The Nomads weren’t always called the Nomads. Aviation units in the states aren’t allowed to adopt a nickname, or non-standard helicopter markings, individual headgear, or any number of other things that units in Vietnam did. When the Nomads arrived in Vietnam in 1966, they were C Company of the 225th Aviation Battalion, just another helicopter outfit in a place suddenly overrun with helicopter companies.
In their first eight months in Vietnam, they were reassigned to the 181st Aviation Battalion, then the 217th and finally the 335th. They went from one end of the country to the other before they finally stuck in the Delta with the 335th. By that time, helicopter units all over Vietnam were coming up with names for themselves. After three in country moves in eight months, and by unanimous vote, the men of C Company renamed themselves The Nomads. Within hours of the vote they realized they had a problem. No one knew what a Nomad looked like, much less how to paint one on the front of a Huey.
Other companies in Vietnam had names like Nighthawk, Robin Hood, Boomerang and Greyhound. Those companies had no problem coming up with a logo and painting it on the nose of their ships. The Greyhounds didn’t have to paint a thing. They asked the Greyhound Corporation for help and received decals for each of their helicopters. Finally, Major Simmons, the Nomad’s Company Commander threw up his hands and said, “Ok, each crew can paint a mascot or name of the front of their Huey.” As an afterthought he added, “Just try to keep it semi-tasteful.”
You can imagine the results of that directive. The Aussies, stationed next to us, began to call us the HNW Combat Aviation Company. They explained that HNW stood for “half naked women.” That was the general trend until Captain Ed McKinney appeared on the flight line with the outline of the state of Tennessee painted in dark red on the nose of his Gunship. Inside the distinctive outline of the state, lettered in bright red were two words, “Tennessee Waltz.”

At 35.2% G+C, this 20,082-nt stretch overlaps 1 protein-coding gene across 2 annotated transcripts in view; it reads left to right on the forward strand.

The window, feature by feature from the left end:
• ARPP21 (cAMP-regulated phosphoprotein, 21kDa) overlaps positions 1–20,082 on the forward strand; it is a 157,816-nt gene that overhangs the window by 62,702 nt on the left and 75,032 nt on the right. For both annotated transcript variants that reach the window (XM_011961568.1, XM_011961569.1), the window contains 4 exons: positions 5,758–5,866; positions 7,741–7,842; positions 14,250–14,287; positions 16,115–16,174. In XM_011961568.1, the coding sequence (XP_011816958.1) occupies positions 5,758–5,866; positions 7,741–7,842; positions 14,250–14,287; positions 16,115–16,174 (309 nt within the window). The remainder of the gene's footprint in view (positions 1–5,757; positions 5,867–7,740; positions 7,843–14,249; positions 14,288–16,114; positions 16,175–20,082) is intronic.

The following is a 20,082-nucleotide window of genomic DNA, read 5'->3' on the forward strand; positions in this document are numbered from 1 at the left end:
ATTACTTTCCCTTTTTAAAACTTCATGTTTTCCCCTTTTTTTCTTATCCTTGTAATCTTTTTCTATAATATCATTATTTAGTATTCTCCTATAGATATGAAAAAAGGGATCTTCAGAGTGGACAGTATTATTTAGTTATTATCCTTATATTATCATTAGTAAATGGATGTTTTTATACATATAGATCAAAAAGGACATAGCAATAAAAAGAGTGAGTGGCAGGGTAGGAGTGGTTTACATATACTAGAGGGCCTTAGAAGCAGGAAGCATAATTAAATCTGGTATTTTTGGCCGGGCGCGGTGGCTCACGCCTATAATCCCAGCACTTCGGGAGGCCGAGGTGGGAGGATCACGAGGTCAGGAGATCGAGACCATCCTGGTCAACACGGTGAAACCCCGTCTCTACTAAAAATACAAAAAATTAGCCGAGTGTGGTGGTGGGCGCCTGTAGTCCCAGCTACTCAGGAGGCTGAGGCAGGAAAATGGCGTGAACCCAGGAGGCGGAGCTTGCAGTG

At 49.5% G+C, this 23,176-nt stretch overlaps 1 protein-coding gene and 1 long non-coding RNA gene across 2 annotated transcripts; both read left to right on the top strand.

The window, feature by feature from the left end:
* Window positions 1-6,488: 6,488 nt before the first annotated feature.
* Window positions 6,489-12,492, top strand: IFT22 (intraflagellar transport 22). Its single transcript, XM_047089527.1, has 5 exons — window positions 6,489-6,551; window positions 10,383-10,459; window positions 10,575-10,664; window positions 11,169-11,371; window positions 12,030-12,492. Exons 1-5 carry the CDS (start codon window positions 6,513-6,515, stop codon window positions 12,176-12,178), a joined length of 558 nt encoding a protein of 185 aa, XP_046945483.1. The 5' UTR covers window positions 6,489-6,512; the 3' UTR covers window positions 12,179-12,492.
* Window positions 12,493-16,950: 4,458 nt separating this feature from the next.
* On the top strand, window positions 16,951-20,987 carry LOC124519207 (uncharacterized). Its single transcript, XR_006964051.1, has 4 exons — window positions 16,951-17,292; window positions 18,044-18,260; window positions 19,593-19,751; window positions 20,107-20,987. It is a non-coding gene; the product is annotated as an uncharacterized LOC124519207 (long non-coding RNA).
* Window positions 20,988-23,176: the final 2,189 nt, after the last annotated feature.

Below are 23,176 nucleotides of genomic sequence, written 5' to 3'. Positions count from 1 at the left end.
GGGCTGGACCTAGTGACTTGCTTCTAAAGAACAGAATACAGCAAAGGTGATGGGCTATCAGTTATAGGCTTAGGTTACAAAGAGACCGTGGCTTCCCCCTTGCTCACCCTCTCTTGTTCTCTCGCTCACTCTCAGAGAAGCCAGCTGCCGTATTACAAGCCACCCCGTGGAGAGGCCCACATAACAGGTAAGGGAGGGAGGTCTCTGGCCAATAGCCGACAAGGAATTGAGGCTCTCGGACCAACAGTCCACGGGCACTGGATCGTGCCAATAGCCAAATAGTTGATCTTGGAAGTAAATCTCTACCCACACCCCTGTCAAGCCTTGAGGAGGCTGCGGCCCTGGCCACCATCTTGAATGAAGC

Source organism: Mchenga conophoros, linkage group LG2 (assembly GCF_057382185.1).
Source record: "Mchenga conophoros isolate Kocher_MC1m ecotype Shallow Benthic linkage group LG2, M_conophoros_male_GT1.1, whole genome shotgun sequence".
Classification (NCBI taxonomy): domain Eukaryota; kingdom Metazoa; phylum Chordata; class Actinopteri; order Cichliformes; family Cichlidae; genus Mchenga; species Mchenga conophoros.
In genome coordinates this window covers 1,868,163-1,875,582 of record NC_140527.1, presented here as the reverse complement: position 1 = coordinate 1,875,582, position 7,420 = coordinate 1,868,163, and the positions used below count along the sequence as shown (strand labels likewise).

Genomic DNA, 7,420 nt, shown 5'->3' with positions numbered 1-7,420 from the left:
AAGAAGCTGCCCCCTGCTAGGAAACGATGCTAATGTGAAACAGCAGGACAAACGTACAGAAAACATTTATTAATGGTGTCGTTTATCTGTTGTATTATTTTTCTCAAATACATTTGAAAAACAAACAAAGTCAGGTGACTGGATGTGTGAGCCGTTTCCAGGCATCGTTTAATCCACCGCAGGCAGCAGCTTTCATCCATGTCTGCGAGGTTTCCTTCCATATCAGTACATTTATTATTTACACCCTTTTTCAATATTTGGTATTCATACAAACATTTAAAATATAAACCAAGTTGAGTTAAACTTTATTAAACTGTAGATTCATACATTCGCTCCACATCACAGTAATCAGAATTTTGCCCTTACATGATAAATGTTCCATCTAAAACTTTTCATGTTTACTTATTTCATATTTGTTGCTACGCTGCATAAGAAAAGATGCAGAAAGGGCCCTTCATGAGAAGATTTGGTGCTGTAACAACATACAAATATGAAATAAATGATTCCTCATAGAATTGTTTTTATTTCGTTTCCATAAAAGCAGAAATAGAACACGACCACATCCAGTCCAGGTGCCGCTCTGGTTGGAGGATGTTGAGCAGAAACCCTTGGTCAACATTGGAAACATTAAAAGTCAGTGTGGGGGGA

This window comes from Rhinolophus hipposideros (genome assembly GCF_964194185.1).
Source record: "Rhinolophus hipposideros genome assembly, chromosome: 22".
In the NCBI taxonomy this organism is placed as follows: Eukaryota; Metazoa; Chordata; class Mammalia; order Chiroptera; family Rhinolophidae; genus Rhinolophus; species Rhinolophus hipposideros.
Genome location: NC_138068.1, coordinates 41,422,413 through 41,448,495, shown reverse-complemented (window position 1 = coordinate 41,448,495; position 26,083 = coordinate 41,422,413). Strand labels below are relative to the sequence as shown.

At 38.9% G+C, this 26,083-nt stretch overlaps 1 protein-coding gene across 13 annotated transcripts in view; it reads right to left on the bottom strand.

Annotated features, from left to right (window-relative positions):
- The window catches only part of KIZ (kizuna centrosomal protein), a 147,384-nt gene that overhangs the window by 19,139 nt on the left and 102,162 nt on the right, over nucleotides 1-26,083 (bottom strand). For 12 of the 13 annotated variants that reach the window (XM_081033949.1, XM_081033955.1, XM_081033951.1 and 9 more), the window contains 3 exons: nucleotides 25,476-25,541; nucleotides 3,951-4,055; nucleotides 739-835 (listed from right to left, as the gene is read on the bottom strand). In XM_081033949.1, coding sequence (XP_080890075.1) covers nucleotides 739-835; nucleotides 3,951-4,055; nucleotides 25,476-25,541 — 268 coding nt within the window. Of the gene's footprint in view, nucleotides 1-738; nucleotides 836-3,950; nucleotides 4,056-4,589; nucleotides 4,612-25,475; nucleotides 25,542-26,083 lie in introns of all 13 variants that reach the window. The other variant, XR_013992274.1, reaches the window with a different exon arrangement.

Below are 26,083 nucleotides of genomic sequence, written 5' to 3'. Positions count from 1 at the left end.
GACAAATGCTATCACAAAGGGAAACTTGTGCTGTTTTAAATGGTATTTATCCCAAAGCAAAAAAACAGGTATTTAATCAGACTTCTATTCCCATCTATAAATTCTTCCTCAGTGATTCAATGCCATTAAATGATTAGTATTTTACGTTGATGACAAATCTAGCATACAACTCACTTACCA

Ed, his copilot, Roy Gill, door gunner Sam Heredia and crew chief Carl Green were already legends in the company. No matter how hot the situation everyone knew that you could count on them to take the heat off. That’s the job of a gunship crew, protecting the slicks while we loaded or unloaded troops.
With Tennessee Waltz painted on the nose of their ship, they became even bigger legends. Now both sides could easily identify them. 9th Division and 5th Special Forces began to ask for Tennessee Waltz when they knew the landing zones were going to be hot.
The entire crew of Tennessee Waltz volunteered for a second tour in Vietnam with the stipulation they could continue to fly together. At the end of their second tour, they signed up for a third. By that time, they lived together, sharing a four-man tent near the flight line. It was unheard-of for enlisted men and officers to live together, but it just seemed natural for the crew of Tennessee Waltz to do it.